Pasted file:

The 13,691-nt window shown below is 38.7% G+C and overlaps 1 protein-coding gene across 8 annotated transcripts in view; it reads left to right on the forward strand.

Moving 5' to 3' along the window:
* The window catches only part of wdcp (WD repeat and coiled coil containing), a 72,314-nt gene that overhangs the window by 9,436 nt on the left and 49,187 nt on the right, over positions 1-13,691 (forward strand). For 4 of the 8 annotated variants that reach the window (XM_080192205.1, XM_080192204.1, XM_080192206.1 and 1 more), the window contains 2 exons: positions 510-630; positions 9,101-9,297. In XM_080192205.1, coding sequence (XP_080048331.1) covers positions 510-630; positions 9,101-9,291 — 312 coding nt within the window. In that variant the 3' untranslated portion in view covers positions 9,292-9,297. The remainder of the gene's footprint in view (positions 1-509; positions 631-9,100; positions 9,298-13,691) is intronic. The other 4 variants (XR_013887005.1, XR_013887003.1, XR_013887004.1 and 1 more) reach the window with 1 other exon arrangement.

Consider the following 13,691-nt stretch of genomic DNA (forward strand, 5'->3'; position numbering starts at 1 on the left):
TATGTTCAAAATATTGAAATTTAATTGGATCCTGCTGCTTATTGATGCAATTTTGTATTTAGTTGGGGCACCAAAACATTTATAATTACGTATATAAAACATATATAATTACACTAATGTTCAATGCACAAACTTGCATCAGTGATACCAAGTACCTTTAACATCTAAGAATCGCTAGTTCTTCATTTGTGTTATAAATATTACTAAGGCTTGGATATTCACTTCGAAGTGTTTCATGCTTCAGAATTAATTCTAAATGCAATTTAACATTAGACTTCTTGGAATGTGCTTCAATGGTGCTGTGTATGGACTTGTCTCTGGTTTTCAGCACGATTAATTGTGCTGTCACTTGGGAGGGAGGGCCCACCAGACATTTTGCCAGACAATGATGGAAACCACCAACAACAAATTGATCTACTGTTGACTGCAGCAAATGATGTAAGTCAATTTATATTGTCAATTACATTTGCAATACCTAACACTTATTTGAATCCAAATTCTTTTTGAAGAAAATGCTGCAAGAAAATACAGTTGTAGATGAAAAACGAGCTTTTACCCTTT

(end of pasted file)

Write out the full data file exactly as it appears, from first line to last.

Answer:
The 13,691-nt window shown below is 38.7% G+C and overlaps 1 protein-coding gene across 8 annotated transcripts in view; it reads left to right on the forward strand.

Moving 5' to 3' along the window:
* The window catches only part of wdcp (WD repeat and coiled coil containing), a 72,314-nt gene that overhangs the window by 9,436 nt on the left and 49,187 nt on the right, over positions 1-13,691 (forward strand). For 4 of the 8 annotated variants that reach the window (XM_080192205.1, XM_080192204.1, XM_080192206.1 and 1 more), the window contains 2 exons: positions 510-630; positions 9,101-9,297. In XM_080192205.1, coding sequence (XP_080048331.1) covers positions 510-630; positions 9,101-9,291 — 312 coding nt within the window. In that variant the 3' untranslated portion in view covers positions 9,292-9,297. The remainder of the gene's footprint in view (positions 1-509; positions 631-9,100; positions 9,298-13,691) is intronic. The other 4 variants (XR_013887005.1, XR_013887003.1, XR_013887004.1 and 1 more) reach the window with 1 other exon arrangement.

Consider the following 13,691-nt stretch of genomic DNA (forward strand, 5'->3'; position numbering starts at 1 on the left):
TATGTTCAAAATATTGAAATTTAATTGGATCCTGCTGCTTATTGATGCAATTTTGTATTTAGTTGGGGCACCAAAACATTTATAATTACGTATATAAAACATATATAATTACACTAATGTTCAATGCACAAACTTGCATCAGTGATACCAAGTACCTTTAACATCTAAGAATCGCTAGTTCTTCATTTGTGTTATAAATATTACTAAGGCTTGGATATTCACTTCGAAGTGTTTCATGCTTCAGAATTAATTCTAAATGCAATTTAACATTAGACTTCTTGGAATGTGCTTCAATGGTGCTGTGTATGGACTTGTCTCTGGTTTTCAGCACGATTAATTGTGCTGTCACTTGGGAGGGAGGGCCCACCAGACATTTTGCCAGACAATGATGGAAACCACCAACAACAAATTGATCTACTGTTGACTGCAGCAAATGATGTAAGTCAATTTATATTGTCAATTACATTTGCAATACCTAACACTTATTTGAATCCAAATTCTTTTTGAAGAAAATGCTGCAAGAAAATACAGTTGTAGATGAAAAACGAGCTTTTACCCTTT